Yet the question remains: why is there such a yawning gap between what GPs tell people and what they actually experience?
There’s an argument to be made about the U.S. pharmaceutical companies, to whom New Zealanders are somewhat beholden. These Big-Pharmas have to cover their bases legally. That’s why on any prescription drug you get you’ll get an exhaustive list of possible side-effects and what to do if they occur, complete with the caveat that the list is incomplete. However, when it comes to tapering off those same drugs, the science—and thus the legalese—can afford to be a bit murkier. This is because there is no “definitive pathophysiological explanation for antidepressant discontinuation syndrome”, and understandably, pharmaceutical companies aren’t exactly champing at the bit to undertake research into the matter.
Or perhaps it all comes down to the old adage: you can’t teach an old dog new tricks.
In Pulse magazine, a periodical intended for and distributed to practicing medical practitioners and alumni, they surveyed a randomly-selected group of GPs on which issues they felt were the most pressing to them, vis-a-vis community health. The top two, unsurprisingly and solipsistically, pertained to the GPs themselves—lower workload and higher pay being their “in an ideal world” requisites. Following that, the third concern revolved around senior citizens’ health and their access to healthcare; increased youth funding and access was at eleven. Mental health ranked even lower.
I don’t think it’s coincidental to these bizarre rankings that New Zealand doctors are, on average, old (or at least not spring-chickens young—sorry to be ageist Mum!). The highest percentage of active doctors in NZ is between the ages of 45 and 49, with the median age also falling within that bracket. Perhaps with age comes past stigmas and disinclination to follow new strictures, no matter how imperative or peer-reviewed.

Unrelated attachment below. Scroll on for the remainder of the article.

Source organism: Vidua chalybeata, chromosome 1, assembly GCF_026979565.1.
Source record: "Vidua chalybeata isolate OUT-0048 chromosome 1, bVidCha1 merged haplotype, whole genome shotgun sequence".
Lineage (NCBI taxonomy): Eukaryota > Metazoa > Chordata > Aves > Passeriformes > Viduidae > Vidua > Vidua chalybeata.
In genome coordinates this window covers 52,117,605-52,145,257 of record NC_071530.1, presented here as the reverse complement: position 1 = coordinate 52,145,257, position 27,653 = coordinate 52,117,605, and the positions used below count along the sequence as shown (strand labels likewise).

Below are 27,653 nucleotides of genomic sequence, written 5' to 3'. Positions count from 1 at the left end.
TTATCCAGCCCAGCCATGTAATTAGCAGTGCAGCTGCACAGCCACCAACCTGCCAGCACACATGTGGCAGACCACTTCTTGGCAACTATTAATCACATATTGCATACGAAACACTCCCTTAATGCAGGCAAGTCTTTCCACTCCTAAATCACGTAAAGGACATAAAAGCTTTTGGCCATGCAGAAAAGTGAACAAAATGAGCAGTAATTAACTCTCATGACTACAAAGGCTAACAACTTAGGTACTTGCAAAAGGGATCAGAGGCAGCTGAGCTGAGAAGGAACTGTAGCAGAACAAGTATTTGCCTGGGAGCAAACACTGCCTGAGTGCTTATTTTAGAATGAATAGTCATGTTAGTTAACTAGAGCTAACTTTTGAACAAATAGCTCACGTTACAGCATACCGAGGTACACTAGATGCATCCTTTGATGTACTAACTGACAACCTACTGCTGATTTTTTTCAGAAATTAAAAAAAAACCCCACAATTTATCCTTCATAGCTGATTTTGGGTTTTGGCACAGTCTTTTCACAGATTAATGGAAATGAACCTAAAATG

Or perhaps it’s simply this: medical professionals are fallible. They will make mistakes. These mistakes, when made, are impossible to deny. Personal culpability, however, is easier to repudiate, especially when you can enforce it with decades of learned behaviour.
The learned behaviour in this case is where the seemingly innocuous difference between “withdrawal” and “discontinuation” lies. The medical profession uses the word “discontinuation” for drugs that “are not habit-forming”, “are not addictive”, and “do not form drug-seeking behaviour”. But when you get prescribed SSRIs, you’ll be told to take your dose daily—not only that, but at the same time each day. Isn’t that the dictionary definition of “habit-forming”? When SSRIs are suddenly discontinued, previous symptoms will likely relapse until treatment is re-continued—isn’t that addiction, dependency?
In an example people who suffer from GAD or Panic Disorder will be all-too-familiar with, benzos—which ameliorate panic attacks and panic ideation with divine efficacy—are handed out sparingly, often begrudgingly. There is, supposedly, sound reasoning behind this. The risk of “addiction” and “unpleasant withdrawals” are high.
Except that in 2011, a team of researchers found that SSRI “discontinuation” and benzodiazepine “withdrawal” were similarly—almost identically—unpleasant. So why are benzos so controlled and stigmatised when SSRIs are so (rightly) freely available?
One layer deeper down the rabbit-hole: 1) our society has an encompassing fear, even antipathy, towards drugs that work instantly or quickly on the brain because 2) these drugs buttress the risk of “addiction”, which 3) causes damage later on. But these clauses are not an inevitable trajectory; they’re a constructed narrative, like everything else. It’s a narrative that’s lent credence by the social attitude to addiction as irresponsible crime. But there’s another weird social conception at play here too; we lampoon Christian Scientists, but boy have we taken their belief in nobility through suffering to heart.
This is bullshit. We do not need to suffer to live a fulfilled life. We should be candid about our pain, our anguish, and we have every right to ameliorate these sufferings in ways that work and that are proven to be safe—social stigma be damned. But first we need candid, unmediated information about our pills. We need to know the pros, the cons, and the gravity involved if we are to best negotiate future suffering.
But most of all, we need to realise that medicine is not objective, but a process—a progressive multi-layered thing built around trials and errors and assumptions. And for the health and dignity of each and every member of any community, we need to know that our medical professionals appreciate this.